Immediately, I want to get the meaning of the “deep-lying playmaker” out of the way. For me, a deep-lying playmaker is exactly this sentence from Wikipedia (out of all places): ” A deep-lying playmaker is a holding midfielder who specialises in ball skills such as passing, rather than defensive skills like tackling. When this player has the ball, they may attempt longer or more complex passes than other holding players.” If you think it’s an attacking midfielder played in midfield next to two other midfielders then they’re just a creative midfielder, not a deep-lying playmaker.
So now we know what one actually is, lets get onto this article’s main point. Are they important? For me the important reply for that question is: “What team are you talking about? If you’re in a team like Arsenal or Bayern Munich, whose play is hinged on intricate passing football, having a deep-lying playmaker is almost pivotal in a match.”
I want to use two case studies in this article about how pivotal a deep lying playmaker can be in stopping counter attacks. The first one is from Liverpool vs Burnley for Gray’s goal in the first half. In midfield Henderson was Liverpool’s deepest player who had the responsibility to defend the counter attack along with the two centre backs. The problem is, Henderson is a box to box and doesn’t have the typical knowledge a holding midfielder with good passing ability should have as he’s at least 5 yards ahead of where he should be. If he isn’t in that space he should be going for the ball or buying time for his midfield partner to regroup. The thing is, in Klopp’s team he’s typically never really used a deep-lying playmaker. Bender wasn’t a specialist in passing at Dortmund and Gündoğan is more of a box to box midfielder (huh, I forgot to properly mention him in my last article. Oops!). He wanted players who were adept at tackling and pressing teams’ midfields hence the lack. But his problem became noted when teams could set up in a way that exploited the space that those midfielders would leave chasing other players around the pitch as well as using their limited passing ranges to their advantages.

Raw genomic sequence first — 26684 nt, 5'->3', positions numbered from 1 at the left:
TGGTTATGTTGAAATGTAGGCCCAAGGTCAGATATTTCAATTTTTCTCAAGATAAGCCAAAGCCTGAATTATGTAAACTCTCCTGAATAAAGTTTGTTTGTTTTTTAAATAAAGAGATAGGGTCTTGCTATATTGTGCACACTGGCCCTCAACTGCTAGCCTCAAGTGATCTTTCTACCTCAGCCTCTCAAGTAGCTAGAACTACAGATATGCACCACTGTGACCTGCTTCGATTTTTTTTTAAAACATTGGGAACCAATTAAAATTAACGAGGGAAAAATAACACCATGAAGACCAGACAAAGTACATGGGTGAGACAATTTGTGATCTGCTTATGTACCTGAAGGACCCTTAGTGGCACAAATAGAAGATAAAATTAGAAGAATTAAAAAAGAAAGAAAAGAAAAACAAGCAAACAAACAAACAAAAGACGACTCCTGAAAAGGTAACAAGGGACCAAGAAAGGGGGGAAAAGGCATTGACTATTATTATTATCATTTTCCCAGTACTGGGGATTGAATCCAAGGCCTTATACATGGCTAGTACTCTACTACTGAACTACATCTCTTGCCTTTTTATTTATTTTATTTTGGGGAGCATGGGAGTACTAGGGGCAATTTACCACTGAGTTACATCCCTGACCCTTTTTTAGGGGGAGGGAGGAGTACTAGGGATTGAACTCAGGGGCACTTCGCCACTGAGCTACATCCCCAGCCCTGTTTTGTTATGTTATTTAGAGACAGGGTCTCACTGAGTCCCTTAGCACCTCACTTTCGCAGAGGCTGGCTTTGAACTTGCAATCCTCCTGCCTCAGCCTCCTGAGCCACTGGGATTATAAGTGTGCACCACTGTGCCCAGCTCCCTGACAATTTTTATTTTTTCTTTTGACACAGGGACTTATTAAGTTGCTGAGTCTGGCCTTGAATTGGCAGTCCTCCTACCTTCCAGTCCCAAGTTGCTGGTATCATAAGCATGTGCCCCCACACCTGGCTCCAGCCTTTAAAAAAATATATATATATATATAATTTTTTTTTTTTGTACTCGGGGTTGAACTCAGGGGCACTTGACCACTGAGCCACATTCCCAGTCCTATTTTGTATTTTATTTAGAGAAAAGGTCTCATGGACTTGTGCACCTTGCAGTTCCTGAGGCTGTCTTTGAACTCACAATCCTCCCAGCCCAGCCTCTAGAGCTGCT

Compare this to my second case study; The New Dortmund. Tuchel reset the midfield by adding Weigl; a deep-lying playmaker, into it and it instantly changed Dortmund into a different type of pressing based football team. It allowed them to get the ball back by Gündoğan who would then proceed to pass to Weigl who would get the ball forward. It meant that Dortmund could easily press teams using Gündoğan and Weigl but also build from the base of midfield and have a holding player breaking up play in a sense that isn’t just running around after players. For me the easiest way of describing it is that Klopp’s press is to be quick about it, press high up the field then launch a quick attack. (Hence his “heavy metal” comments about his style in a match vs Arsenal). Whereas Tuchel is more press to get possession then use constructive passing methods to score a goal.
This is the importance of the deep-lying playmaker, they’re pretty misunderstood. People think by having a deep-lying playmaker (or DLP for short) you sacrifice physicality and quality tackling for a player who can pass. While on the surface this is true, it’s a much more complicated role than just a passing player from deep. For example Granit Xhaka with Arsenal and Switzerland will occupy a space in which players will eventually avoid passing/moving into. Just because he chooses not to tackle doesn’t mean he doesn’t break up play. Xabi Alonso once said that the mindset in England is that a defensive midfielder’s main responsibilities should be to tackle and this is said by arguably one of the greatest ever deep-lying playmakers ever to play the game.
I’m not going to sit here and sugarcoat them however, as DLPs do have their problems. One of them is that you lose energy in midfield which is a common trait for a team like Arsenal if the partner isn’t energy based. The DLP usually sacrifices energy to get into the right position to receive the ball from the back/around them or to break up play. This is why if you follow me on Twitter that I’m so against Coquelin being a starter for Arsenal. However I’m also against Xhaka and Cazorla in midfield because you’re playing two types of the same player and have no energy in midfield. Therefore you have to balance the team like Dortmund, Bayern and now Man City have. Having an energetic midfielder, A DLP and a creative midfielder as a midfield set up is vital to many team’s sucesses and it’s why almost every “big team” have a set up along these lines. For example Bayern’s midfield is: Alonso, Vidal and one of Muller/Thiago. Balanced and very hard to beat.
So in the end of this, I hope people start to appreciate how good Weigl, Xhaka, Hojbjerg and Kroos can become. These players will be/are vital to their teams and probably will be for a while (I included Hojbjerg on this list as he’s an important player for people to watch out for at Southampton) as players like these don’t grow on trees.